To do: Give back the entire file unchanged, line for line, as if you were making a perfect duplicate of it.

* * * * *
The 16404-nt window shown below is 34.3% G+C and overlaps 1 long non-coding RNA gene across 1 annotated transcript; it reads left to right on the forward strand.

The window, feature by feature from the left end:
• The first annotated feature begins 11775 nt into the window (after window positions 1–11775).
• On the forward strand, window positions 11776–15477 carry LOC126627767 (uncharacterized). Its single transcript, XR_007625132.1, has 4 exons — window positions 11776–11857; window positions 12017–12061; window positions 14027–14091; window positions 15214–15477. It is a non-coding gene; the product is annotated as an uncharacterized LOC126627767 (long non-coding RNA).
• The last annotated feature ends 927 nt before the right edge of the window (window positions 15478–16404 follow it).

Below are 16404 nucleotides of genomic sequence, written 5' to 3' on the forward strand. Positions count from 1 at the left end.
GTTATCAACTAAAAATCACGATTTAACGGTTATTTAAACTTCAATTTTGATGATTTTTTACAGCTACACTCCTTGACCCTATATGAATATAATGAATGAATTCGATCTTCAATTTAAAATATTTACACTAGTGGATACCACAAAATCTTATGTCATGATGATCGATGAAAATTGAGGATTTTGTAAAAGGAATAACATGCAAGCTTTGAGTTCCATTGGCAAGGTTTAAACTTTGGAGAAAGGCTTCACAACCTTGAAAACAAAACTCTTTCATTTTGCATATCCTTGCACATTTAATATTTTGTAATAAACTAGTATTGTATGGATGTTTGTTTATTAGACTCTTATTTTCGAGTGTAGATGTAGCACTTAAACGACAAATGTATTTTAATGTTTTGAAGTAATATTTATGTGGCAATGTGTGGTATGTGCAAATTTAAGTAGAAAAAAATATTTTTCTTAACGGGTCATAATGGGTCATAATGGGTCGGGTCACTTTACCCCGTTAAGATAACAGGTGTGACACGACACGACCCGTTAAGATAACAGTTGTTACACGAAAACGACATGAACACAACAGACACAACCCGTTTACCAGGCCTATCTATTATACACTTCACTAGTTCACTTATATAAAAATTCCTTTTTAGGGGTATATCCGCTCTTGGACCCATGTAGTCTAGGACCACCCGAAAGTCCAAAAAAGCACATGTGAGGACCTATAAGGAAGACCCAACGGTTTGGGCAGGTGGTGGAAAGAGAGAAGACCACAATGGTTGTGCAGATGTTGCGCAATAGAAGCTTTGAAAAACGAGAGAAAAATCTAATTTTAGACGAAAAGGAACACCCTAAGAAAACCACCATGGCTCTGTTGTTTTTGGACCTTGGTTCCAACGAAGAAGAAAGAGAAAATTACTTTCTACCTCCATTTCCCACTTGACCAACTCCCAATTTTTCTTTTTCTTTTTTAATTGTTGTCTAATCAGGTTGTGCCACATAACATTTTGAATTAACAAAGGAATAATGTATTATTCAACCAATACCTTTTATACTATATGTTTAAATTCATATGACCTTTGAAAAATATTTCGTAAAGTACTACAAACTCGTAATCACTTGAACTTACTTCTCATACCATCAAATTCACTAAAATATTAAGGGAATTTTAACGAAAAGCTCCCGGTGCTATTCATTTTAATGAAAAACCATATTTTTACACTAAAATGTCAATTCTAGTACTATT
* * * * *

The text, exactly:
The 16404-nt window shown below is 34.3% G+C and overlaps 1 long non-coding RNA gene across 1 annotated transcript; it reads left to right on the forward strand.

The window, feature by feature from the left end:
• The first annotated feature begins 11775 nt into the window (after window positions 1–11775).
• On the forward strand, window positions 11776–15477 carry LOC126627767 (uncharacterized). Its single transcript, XR_007625132.1, has 4 exons — window positions 11776–11857; window positions 12017–12061; window positions 14027–14091; window positions 15214–15477. It is a non-coding gene; the product is annotated as an uncharacterized LOC126627767 (long non-coding RNA).
• The last annotated feature ends 927 nt before the right edge of the window (window positions 15478–16404 follow it).

Below are 16404 nucleotides of genomic sequence, written 5' to 3' on the forward strand. Positions count from 1 at the left end.
GTTATCAACTAAAAATCACGATTTAACGGTTATTTAAACTTCAATTTTGATGATTTTTTACAGCTACACTCCTTGACCCTATATGAATATAATGAATGAATTCGATCTTCAATTTAAAATATTTACACTAGTGGATACCACAAAATCTTATGTCATGATGATCGATGAAAATTGAGGATTTTGTAAAAGGAATAACATGCAAGCTTTGAGTTCCATTGGCAAGGTTTAAACTTTGGAGAAAGGCTTCACAACCTTGAAAACAAAACTCTTTCATTTTGCATATCCTTGCACATTTAATATTTTGTAATAAACTAGTATTGTATGGATGTTTGTTTATTAGACTCTTATTTTCGAGTGTAGATGTAGCACTTAAACGACAAATGTATTTTAATGTTTTGAAGTAATATTTATGTGGCAATGTGTGGTATGTGCAAATTTAAGTAGAAAAAAATATTTTTCTTAACGGGTCATAATGGGTCATAATGGGTCGGGTCACTTTACCCCGTTAAGATAACAGGTGTGACACGACACGACCCGTTAAGATAACAGTTGTTACACGAAAACGACATGAACACAACAGACACAACCCGTTTACCAGGCCTATCTATTATACACTTCACTAGTTCACTTATATAAAAATTCCTTTTTAGGGGTATATCCGCTCTTGGACCCATGTAGTCTAGGACCACCCGAAAGTCCAAAAAAGCACATGTGAGGACCTATAAGGAAGACCCAACGGTTTGGGCAGGTGGTGGAAAGAGAGAAGACCACAATGGTTGTGCAGATGTTGCGCAATAGAAGCTTTGAAAAACGAGAGAAAAATCTAATTTTAGACGAAAAGGAACACCCTAAGAAAACCACCATGGCTCTGTTGTTTTTGGACCTTGGTTCCAACGAAGAAGAAAGAGAAAATTACTTTCTACCTCCATTTCCCACTTGACCAACTCCCAATTTTTCTTTTTCTTTTTTAATTGTTGTCTAATCAGGTTGTGCCACATAACATTTTGAATTAACAAAGGAATAATGTATTATTCAACCAATACCTTTTATACTATATGTTTAAATTCATATGACCTTTGAAAAATATTTCGTAAAGTACTACAAACTCGTAATCACTTGAACTTACTTCTCATACCATCAAATTCACTAAAATATTAAGGGAATTTTAACGAAAAGCTCCCGGTGCTATTCATTTTAATGAAAAACCATATTTTTACACTAAAATGTCAATTCTAGTACTATT